“Adult males who are physically and mentally healthy, usually are quite aware of the importance of their part in reproduction and, at some time in their lives, feel like less than whole men if they have never played their role in creating a new life. How much more is this true of the female, whose whole body has been shaped by nature for the role of motherhood.”
“The conservatism of the female, which tends to be greater than that of the male throughout life, reaches its peak at the time of motherhood and the rearing of children…As a matter of fact, some of the giddiest girls become the most conservative mothers.”
“A group of fathers in Long Island, New York, has formed a Society of Frustrated Fathers. All their children are girls and as the dads put it, ‘Girls are fine but they don’t play football.’ So these fathers meet to do together and to talk about the things they would talk about at home had they sons of their own.”
And one of the weirdest, most WTF observations ever
“Some psychiatric therapists who work with children and their mothers have told us they think some high-grade morons make better mothers for small children than do well educated and intellectual mothers…What they mean is this: A woman of low mentality can endure and enjoy the constant association with small children, and without strain, because she is mentally in gear with them.”
I love that font! The picture is pretty awesome, too. I think that boy is drinking in his girl’s mysterious feminine aura.
The schedule of a “typical” housewife with school-age children. This is supposed to make young men feel sympathetic. It makes me want to sign up–her housework time is quite limited, compared to the time she spends driving around and shopping.
“It is not enough, if you want to be liked, if you want to be loved, to be merely good. You also have to fight for the good things you want. You have to compete with other girls. What’s more you have to make up your mind to win. Otherwise you’ll not have your pick of the best boys. You’ll only have what’s left over.”
Once Upon a Dream: A Personal Chat with All Teenagers, 1960
By Patti Page
About the Book: Patti Page opens up about her own weaknesses and insecurities as she tells young fans her Cinderella story–a story that transformed Clara Ann Fowler, “that shy, overfed, part Cherokee choir singer from Claremore, Oklahoma,” into a “Singing Rage.” (Although a Cinderella motif pervades the book, the title references a song from Walt Disney’s 1959 film Sleeping Beauty.)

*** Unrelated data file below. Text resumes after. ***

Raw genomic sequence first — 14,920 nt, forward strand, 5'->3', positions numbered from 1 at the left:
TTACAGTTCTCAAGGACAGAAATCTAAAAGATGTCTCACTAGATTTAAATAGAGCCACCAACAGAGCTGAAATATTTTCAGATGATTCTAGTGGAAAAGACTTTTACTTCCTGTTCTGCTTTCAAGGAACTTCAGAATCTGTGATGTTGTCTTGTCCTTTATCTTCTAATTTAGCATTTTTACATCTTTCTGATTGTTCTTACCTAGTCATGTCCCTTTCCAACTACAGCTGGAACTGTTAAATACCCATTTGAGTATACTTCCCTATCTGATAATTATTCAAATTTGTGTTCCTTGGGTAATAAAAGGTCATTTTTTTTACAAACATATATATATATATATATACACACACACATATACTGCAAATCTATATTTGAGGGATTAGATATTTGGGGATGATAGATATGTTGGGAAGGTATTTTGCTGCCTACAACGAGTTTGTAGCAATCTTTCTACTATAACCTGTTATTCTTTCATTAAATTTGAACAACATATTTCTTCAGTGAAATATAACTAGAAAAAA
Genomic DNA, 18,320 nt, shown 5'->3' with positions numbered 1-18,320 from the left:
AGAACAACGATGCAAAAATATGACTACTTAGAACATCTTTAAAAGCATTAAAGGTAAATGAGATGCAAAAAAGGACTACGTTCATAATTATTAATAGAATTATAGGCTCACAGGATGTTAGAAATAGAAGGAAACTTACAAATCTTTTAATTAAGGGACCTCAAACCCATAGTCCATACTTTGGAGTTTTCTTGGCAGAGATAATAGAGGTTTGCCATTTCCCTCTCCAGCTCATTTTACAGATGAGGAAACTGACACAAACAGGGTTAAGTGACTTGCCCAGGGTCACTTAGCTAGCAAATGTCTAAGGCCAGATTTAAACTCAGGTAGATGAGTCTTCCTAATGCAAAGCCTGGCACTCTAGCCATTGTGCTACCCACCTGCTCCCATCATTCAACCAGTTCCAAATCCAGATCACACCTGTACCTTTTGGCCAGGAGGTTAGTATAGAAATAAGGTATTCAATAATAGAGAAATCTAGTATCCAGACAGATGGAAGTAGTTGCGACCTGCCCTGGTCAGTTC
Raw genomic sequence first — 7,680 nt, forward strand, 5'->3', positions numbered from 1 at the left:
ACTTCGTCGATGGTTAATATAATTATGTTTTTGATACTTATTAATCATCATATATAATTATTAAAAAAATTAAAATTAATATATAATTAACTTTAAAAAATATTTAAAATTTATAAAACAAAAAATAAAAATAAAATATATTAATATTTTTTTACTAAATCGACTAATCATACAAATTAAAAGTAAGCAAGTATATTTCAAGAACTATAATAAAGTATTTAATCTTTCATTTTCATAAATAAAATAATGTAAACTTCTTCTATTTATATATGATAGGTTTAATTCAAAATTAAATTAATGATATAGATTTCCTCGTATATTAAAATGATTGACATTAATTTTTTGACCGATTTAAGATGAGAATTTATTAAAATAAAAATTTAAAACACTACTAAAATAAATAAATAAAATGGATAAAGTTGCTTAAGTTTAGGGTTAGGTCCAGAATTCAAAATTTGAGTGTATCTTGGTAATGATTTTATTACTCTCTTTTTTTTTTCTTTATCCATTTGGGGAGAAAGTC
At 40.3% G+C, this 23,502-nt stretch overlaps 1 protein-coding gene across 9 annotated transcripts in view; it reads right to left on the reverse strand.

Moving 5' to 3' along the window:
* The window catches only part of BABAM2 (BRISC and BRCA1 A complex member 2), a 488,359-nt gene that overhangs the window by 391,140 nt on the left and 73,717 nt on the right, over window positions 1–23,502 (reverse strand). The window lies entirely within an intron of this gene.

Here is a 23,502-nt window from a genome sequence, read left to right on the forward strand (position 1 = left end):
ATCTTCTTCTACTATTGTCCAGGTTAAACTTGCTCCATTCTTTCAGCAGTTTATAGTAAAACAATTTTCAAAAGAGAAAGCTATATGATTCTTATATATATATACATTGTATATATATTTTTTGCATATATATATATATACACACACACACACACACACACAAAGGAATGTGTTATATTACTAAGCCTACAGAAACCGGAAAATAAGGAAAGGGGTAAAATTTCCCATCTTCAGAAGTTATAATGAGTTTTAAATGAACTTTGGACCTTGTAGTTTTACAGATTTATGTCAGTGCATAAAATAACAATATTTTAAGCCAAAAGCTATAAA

As we’ve seen before in this series, celebrity-written advice books for teens proliferated in the 1950s and early 1960s. While I always wonder how much the celebrities actually “wrote,” I found this book’s voice consistent and believable.
About Patti Page: All I knew about Patti Page going into this book was that she sang “How Much is That Doggie in the Window?” and “The Tennessee Waltz.” The latter was one of the best-selling songs of all time, and Page was the top-selling female artist in the 1950s.
Her rags-to-riches story had a genuinely ragged start—she was the 10th of 11 children, and money was so scarce that she sometimes went to school barefoot. In this book, she tells a moving story about the time she wanted a Mickey Mouse watch so badly that she made one out of paper.
She made up her mind to escape poverty and began to plan for a career as a commercial artist. She took a job making posters at a Tulsa radio station, soon found herself performing on the air whenever they needed a girl singer, and was “discovered” when band manager Jack Rael passed through town and heard her voice on the radio.
To her teenage readers, Page presents herself as shy and insecure, with ongoing weight issues. She talks about a period in her life when she burst into tears after every performance, and she uses the language of psychoanalysis freely.
She writes a lot about her husband, choreographer Charles O’Curran, whom she married in 1956. She doesn’t mention that she had an earlier, short-lived marriage, or that she was O’Curran’s third wife (Betty Hutton was his second). Page and O’Curran would divorce in 1972.
I’ve chosen some of Page’s sillier-sounding statements to feature here, but this book actually gives plenty of good advice. She encourages girls to be themselves, to care about others, and to develop their minds. Though she has a typically 1950s obsession with “femininity,” she advises girls against playing dumb and against letting boys get in the way of their dreams. She even manages to talk about religion without sounding preachy.
Quotes from Once Upon a Dream: Inner and Outer Beauty
“Charm is simply the art of being pleasing…charm is the magic wand that can transform an ugly duckling into a princess, or a shy quiet type into the belle of the ball.”
“The girl who thinks she can get by with an overweight figure by calling attention to her face is only fooling herself. Eventually people notice her figure too. In the same way, the gayest of hats will not make up for a shabby pair of shoes. A tight-fitting sweater is a poor substitute for a bad complexion. No matter how elaborately you do your hair, which may be your good feature, how long do you really think it will keep people from noticing your teeth, which may not be so good?”
Examples that prove personality is more important than beauty: Helen Hayes, Lynn Fontanne, Katharine Cornell, Mary Martin, Ethel Merman. (“True, they’re older now than when they first rose to fame on Broadway, but even in their youth they were never what we might call great beauties.”)